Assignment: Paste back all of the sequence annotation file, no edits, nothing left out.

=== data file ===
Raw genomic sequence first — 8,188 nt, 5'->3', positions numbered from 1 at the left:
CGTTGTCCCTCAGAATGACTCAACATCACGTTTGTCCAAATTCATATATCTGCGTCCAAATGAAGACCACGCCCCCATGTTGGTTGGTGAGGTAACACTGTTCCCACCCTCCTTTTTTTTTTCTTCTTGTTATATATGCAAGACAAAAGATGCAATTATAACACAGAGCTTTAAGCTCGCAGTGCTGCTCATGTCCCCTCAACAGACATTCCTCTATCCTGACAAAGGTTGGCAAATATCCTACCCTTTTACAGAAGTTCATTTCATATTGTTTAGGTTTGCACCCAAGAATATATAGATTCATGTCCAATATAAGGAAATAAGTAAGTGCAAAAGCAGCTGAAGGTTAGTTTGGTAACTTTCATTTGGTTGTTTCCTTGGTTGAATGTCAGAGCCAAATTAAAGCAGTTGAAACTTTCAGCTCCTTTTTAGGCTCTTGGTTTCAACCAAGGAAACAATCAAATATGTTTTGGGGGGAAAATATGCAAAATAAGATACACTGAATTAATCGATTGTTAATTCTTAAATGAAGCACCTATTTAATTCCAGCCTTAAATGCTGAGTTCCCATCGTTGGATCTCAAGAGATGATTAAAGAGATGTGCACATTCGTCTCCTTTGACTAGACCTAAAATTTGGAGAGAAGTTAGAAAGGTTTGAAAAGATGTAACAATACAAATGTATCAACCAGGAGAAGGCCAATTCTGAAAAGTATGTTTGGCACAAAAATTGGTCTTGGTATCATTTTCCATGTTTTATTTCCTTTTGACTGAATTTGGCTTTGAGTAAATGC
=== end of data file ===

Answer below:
Raw genomic sequence first — 8,188 nt, 5'->3', positions numbered from 1 at the left:
CGTTGTCCCTCAGAATGACTCAACATCACGTTTGTCCAAATTCATATATCTGCGTCCAAATGAAGACCACGCCCCCATGTTGGTTGGTGAGGTAACACTGTTCCCACCCTCCTTTTTTTTTTCTTCTTGTTATATATGCAAGACAAAAGATGCAATTATAACACAGAGCTTTAAGCTCGCAGTGCTGCTCATGTCCCCTCAACAGACATTCCTCTATCCTGACAAAGGTTGGCAAATATCCTACCCTTTTACAGAAGTTCATTTCATATTGTTTAGGTTTGCACCCAAGAATATATAGATTCATGTCCAATATAAGGAAATAAGTAAGTGCAAAAGCAGCTGAAGGTTAGTTTGGTAACTTTCATTTGGTTGTTTCCTTGGTTGAATGTCAGAGCCAAATTAAAGCAGTTGAAACTTTCAGCTCCTTTTTAGGCTCTTGGTTTCAACCAAGGAAACAATCAAATATGTTTTGGGGGGAAAATATGCAAAATAAGATACACTGAATTAATCGATTGTTAATTCTTAAATGAAGCACCTATTTAATTCCAGCCTTAAATGCTGAGTTCCCATCGTTGGATCTCAAGAGATGATTAAAGAGATGTGCACATTCGTCTCCTTTGACTAGACCTAAAATTTGGAGAGAAGTTAGAAAGGTTTGAAAAGATGTAACAATACAAATGTATCAACCAGGAGAAGGCCAATTCTGAAAAGTATGTTTGGCACAAAAATTGGTCTTGGTATCATTTTCCATGTTTTATTTCCTTTTGACTGAATTTGGCTTTGAGTAAATGC